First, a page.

We can already see today that issues of conception, pregnancy and birth (parenthood, adoption) are no longer as clear-cut as they were in the days before advanced medical technology introduced factors like IVF, surrogacy, posthumous sperm-donation, etc. And the law has had to come up with acceptable (to modern standards and sensibilities) ways of adjudicating these issues. And, when/if human cloning is perfected to the point where its permissibility/desirability becomes a legal, our courts are going to have to deal with that as well.

It's actually a serious subject: unfortunately, Mr. Whelan has chosen, in this piece, to bring it up in such a flip and dismissive manner, as well as assigning it so sneeringly, to "the Left's agenda", that it fully deserves all the mockery publius (and the helpful ObWings commentariat) has heaped on it. Maybe one day a serious commentator will have a go.


It's actually a serious subject: unfortunately, Mr. Whelan has chosen, in this piece, to bring it up in such a flip and dismissive manner, as well as assigning it so sneeringly, to "the Left's agenda", that it fully deserves all the mockery publius (and the helpful ObWings commentariat) has heaped on it.

Whelan is Old Vor (Vorwhelan?). ObWings are Vorkosigan and their minions.

While you're making trivial fun of people like Whelan your crooked president is extorting people:

http://islandturtle.blogspot.com/2009/05/white-house-uses-strong-arm-tactics-to.html

Isn't he a beauty?

While you're making trivial fun of people like Whelan your crooked president is extorting people:

Hm, Lauria is scared of the White House press corps?

Um, isn't that a little...weak sauce?

Whelan is Old Vor (Vorwhelan?). ObWings are Vorkosigan and their minions.

Never go shopping with hilzoy!

Tip of the iceberg, dave. We're turning Chrysler into an ACORN clone factory with the help of the UAW. And remind me, have we confiscated your guns yet?

Dave, do always you take dubious, unsubstantiated, self-serving, accusations as gospel?

Isn't he a beauty?

Crooked? WTF is he getting out of it?

I have a variety of mixed feelings about how Obama is handling the economic shitpile he inherited, but I never forget where the problem came from.

Last fall, there was a lot of talk about this being the Great Depression redux, about how the wheels were really and truly coming off, etc. Some of that talk probably came from me.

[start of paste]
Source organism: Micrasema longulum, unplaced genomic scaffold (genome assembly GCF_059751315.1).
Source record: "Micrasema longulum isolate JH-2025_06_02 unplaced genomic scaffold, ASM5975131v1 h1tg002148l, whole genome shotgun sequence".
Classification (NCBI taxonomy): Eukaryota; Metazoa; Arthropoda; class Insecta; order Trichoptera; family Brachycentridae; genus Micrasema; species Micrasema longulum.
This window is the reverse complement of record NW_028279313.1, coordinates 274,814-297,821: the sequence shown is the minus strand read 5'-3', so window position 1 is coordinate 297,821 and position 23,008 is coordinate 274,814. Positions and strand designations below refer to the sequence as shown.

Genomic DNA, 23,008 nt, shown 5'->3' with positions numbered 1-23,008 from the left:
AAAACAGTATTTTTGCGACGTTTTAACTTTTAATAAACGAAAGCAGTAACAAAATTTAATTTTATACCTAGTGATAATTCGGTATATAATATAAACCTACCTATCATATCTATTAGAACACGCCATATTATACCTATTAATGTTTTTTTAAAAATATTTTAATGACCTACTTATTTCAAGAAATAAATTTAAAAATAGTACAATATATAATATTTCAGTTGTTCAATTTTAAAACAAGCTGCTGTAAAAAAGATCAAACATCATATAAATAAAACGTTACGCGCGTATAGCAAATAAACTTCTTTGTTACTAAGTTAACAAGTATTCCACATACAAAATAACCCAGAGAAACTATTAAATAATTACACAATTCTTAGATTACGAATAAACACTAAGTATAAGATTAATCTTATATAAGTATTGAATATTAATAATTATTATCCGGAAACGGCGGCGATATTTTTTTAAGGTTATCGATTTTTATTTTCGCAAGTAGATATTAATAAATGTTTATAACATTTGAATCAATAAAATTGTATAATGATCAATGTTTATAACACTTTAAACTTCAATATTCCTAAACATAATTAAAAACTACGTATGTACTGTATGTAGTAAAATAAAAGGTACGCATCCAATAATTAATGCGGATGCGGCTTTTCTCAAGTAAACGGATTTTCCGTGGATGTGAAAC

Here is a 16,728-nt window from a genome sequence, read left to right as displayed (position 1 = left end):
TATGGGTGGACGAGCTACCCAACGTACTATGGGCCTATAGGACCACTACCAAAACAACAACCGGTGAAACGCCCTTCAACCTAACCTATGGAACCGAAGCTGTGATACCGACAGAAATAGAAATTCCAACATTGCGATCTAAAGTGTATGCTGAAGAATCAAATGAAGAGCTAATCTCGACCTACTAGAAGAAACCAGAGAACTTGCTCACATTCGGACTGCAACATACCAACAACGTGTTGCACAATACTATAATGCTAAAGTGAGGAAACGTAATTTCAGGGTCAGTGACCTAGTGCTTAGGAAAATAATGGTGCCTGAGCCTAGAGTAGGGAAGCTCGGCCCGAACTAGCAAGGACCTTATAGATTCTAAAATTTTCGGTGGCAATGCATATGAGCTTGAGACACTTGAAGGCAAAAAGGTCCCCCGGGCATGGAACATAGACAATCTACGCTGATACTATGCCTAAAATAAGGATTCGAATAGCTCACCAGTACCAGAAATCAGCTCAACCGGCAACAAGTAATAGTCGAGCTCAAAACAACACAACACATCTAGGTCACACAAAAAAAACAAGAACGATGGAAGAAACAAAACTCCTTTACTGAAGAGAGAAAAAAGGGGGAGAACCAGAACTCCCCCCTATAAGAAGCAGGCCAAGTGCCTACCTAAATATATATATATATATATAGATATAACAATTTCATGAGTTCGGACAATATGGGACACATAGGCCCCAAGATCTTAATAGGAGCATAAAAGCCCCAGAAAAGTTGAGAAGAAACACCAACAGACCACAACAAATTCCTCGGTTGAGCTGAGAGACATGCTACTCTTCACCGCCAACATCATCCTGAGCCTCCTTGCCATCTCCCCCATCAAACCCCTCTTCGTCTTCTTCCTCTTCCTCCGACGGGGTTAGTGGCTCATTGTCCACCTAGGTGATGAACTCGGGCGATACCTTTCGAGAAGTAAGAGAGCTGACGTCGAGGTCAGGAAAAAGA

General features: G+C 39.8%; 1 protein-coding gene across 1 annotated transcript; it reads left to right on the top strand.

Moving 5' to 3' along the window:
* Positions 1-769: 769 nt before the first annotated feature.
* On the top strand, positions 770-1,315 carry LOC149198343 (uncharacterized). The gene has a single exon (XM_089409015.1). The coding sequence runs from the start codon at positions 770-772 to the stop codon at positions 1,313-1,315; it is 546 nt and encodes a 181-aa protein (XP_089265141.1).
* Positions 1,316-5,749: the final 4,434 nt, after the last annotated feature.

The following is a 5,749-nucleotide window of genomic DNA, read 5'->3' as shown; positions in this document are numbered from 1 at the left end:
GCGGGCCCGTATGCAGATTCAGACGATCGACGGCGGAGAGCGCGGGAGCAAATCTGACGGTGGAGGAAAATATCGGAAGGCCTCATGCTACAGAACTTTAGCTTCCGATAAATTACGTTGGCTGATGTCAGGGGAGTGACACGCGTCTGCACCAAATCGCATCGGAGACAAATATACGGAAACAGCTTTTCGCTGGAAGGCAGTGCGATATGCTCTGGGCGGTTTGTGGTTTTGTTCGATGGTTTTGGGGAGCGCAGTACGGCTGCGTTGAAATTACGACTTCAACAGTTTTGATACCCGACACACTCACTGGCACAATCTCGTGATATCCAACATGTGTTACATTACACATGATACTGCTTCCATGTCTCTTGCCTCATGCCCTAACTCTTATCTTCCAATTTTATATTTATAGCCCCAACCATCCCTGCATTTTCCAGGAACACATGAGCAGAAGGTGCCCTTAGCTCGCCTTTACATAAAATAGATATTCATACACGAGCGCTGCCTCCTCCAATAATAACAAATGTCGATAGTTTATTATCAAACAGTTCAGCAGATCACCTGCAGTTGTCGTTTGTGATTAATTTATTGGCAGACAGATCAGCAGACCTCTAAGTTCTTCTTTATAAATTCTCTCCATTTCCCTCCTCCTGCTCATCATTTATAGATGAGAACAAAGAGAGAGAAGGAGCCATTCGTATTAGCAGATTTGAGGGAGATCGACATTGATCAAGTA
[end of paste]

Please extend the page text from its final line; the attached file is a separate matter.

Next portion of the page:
Hasn't happened yet. So I'm giving the man some slack. Knocking heads ain't always a bad thing.

To make some comments on the article you link to:

They are being forced to accept just pennies on the dollar for loans they made in good faith less than two years ago.

The offer was $2.25B, which worked out to about 33 cents on the dollar. They countered for $2.5B and when they didn't get it they walked.

Obama called their bluff.

Just like mob loan sharks, the administration wants them under its thumb so they can extort more and more concessions.

Yeah, just like mob loan sharks, except for the part where anybody's legs got broken, or teeth got removed with pliers, or anybody's loved ones showed up dead.

My guess is Corky Boyd's exposure to the "mob" is watching The Sopranos on HBO, or maybe The Godfather on an in-flight movie.

Corky Boyd can kiss my ass.

This is an abuse of power that goes beyond Nixon.

This is the part where I pee my pants from laughing.

These guys loaned money to Chrysler. Chrysler is basically insolvent. The White House, in an effort to avoid BK, put an offer on 33 cents on the dollar on the table. Everybody except the hedges was fine with it. The hedges held out for more. They thought they'd do better in bankruptcy.

Either they will, or they won't. It's the way they wanted to roll, so now they will get what they get.

Bon chance.

I have no problem telling you that I'm freaking sick of the banks thinking they can dictate public policy.

The put a lot of money into a company that was on its way out, and so they're going to lose money. That sucks. Better luck next time.

And Corky Boyd can kiss my ass.

Thanks -

Having finally regained the internet connection that went out last night ...

I have to say: if "Ed Whelan" actually thinks that liberals as a block want to so much as legalize reproductive cloning, let alone discover a Constitutional right, he hasn't been paying attention. Personally, I think it should be banned, for WT's reason #2 above: we don't know how to do it, and it produces lots of birth defects. If we can ban thalidomide, we can ban reproductive cloning. I would add: as best anyone can tell, the way to learn how to do it in humans would be trial and error, since techniques that work for one species do not carry over into another. And since "trial and error" means using a technique that produces horrible birth defects, I can't see a path from where we are now to any situation in which reproductive cloning is OK.